Enter Roy Williams.
Detroit Lions (Ahem, that would be the 5-2 Detroit Lions) Wide Receiver Roy Williams openly admitted to being a deliberately bad tipper with an awful lot of money. So a few weeks later, Pizza Hut had him deliver pizzas. So I hear, he gave his tips to charity.
And I thought, I could give the 20, 30, 40 bucks I make one night to charity. I already fight hunger on a very small-scale - I provide access to pizza for those lacking initiative or automobile. If for one night I can give my tips to an organization that fights hunger, it will be a way for me to make a slightly more significant, more necessary dent in West Michigan's hunger.
Second Harvest Gleaners food bank can prepare 32 meals with every dollar they receive. Don't ask me how, that's just what the billboard between US-131 and GVSU's downtown campus says.
And so, I imagined myself showing up at their front office, the secretary with the beehive hairdo, pointy glasses and pearls staring at me awkwardly as I hand her a crisp $20 bill. I wink and say, "This should buy, like, a hundred meals or something." And when I leave, I help an old lady cross the street. Because that's what modern revolutionaries do - they help old ladies cross the street.
But I got to thinking, what if it wasn't just me, what if all the drivers at my store would do it? We could make a bigger dent. What if drivers at other stores did it, too? What if we got a lot of pizza drivers together - and honestly, we're a group that could use some good press - and said, just for one night, we'll give our tips to fight hunger. We'll fight hunger not for people unwilling to leave their living room, but for those that don't have a living room. We keep our mileage, we make our wages, but the tips go to something bigger, something better.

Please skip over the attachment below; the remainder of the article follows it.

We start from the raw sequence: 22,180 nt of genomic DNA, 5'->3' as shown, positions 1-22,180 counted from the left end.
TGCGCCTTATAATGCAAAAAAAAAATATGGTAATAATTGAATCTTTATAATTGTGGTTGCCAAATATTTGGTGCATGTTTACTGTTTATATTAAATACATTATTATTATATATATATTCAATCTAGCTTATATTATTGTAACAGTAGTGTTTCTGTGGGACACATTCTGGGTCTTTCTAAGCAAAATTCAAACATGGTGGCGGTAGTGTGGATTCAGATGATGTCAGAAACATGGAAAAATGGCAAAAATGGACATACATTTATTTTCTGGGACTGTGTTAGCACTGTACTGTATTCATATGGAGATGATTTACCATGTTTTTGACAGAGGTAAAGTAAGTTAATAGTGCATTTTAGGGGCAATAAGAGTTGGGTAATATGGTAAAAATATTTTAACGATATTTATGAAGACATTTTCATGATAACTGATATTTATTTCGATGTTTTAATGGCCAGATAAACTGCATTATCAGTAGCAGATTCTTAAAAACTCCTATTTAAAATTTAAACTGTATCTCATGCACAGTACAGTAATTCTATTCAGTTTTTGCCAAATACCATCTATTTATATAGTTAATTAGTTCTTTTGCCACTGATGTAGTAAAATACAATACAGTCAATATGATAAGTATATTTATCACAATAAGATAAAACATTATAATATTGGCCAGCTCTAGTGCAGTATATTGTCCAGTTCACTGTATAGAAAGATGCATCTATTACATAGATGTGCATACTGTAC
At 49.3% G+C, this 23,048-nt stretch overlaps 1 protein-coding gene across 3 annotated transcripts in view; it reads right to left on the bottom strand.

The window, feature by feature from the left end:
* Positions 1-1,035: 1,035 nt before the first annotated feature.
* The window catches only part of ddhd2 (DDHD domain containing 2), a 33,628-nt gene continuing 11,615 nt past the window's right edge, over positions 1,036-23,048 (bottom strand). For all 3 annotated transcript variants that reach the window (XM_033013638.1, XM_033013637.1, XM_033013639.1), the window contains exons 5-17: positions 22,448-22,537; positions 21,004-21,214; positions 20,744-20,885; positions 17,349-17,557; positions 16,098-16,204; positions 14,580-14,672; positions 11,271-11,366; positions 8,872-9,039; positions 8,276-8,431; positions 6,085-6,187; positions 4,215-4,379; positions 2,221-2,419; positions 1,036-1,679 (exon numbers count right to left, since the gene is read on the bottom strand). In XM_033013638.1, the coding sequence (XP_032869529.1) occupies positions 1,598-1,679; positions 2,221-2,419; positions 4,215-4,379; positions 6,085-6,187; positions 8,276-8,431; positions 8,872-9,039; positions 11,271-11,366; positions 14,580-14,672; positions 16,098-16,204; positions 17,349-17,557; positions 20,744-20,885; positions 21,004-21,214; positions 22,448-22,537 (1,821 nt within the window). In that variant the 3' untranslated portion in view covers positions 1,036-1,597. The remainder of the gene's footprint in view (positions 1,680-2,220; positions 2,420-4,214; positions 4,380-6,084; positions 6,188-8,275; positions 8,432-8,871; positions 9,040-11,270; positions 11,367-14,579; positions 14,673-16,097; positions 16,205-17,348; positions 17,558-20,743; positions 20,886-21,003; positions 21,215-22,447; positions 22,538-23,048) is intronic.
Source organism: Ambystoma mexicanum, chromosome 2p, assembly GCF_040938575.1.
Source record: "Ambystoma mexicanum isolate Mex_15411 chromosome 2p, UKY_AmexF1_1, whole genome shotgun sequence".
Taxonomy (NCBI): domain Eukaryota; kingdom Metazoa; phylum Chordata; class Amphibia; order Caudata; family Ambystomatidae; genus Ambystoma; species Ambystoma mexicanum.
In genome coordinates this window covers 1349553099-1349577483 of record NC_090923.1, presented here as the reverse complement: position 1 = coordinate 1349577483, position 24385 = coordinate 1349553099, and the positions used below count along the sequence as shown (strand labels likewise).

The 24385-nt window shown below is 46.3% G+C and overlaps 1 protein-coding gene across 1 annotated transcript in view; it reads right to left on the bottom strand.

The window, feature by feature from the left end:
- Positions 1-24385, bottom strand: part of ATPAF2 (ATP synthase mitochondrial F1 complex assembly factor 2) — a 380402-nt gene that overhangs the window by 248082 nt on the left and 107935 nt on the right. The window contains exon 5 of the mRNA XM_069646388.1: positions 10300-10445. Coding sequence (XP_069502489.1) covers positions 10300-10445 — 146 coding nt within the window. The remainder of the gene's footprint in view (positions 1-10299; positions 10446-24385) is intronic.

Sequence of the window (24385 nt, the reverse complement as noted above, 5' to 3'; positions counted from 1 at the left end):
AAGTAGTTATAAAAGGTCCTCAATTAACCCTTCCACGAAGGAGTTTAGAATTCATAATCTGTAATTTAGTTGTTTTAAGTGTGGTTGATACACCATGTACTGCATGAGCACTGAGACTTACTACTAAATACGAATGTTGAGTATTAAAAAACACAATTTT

And that Roy Williams thing, I don't know, maybe we go to the Grand Rapids Rampage and ask if they might be willing to go along with it, maybe have some linebackers deliver some pizzas, if they can fit in my car. (They can't. It's a coupe. Escort. ZX2. Yeah, that's right, ZX2.) I think people would love to see a Rampage player on their doorstep.
With a little buzz, this is a way to help pizza places get more business, get good press and make a difference in their community without forking over a dime. It shouldn't be tough at all to pitch it to pizza chains. (Though, if they're cool, they'll match, right?) The timing is good - it's before the holidays and people are spending money, winter is coming and charities like Second Harvest will be in greater need of help. Also, we could play the Roy Williams angle if somehow the Rampage got involved.
I truly believe this could happen, and I believe it could work. We have the time to make it happen before Christmas.
The only hangup will be the reluctance of drivers to fork over their tips. Maybe we do it for three hours. Maybe we make it voluntary. People will be more willing to fork over three hours of tips instead of a whole night of tips. We pizza drivers are a greedy bunch. But we could show the world that we have at least a little heart.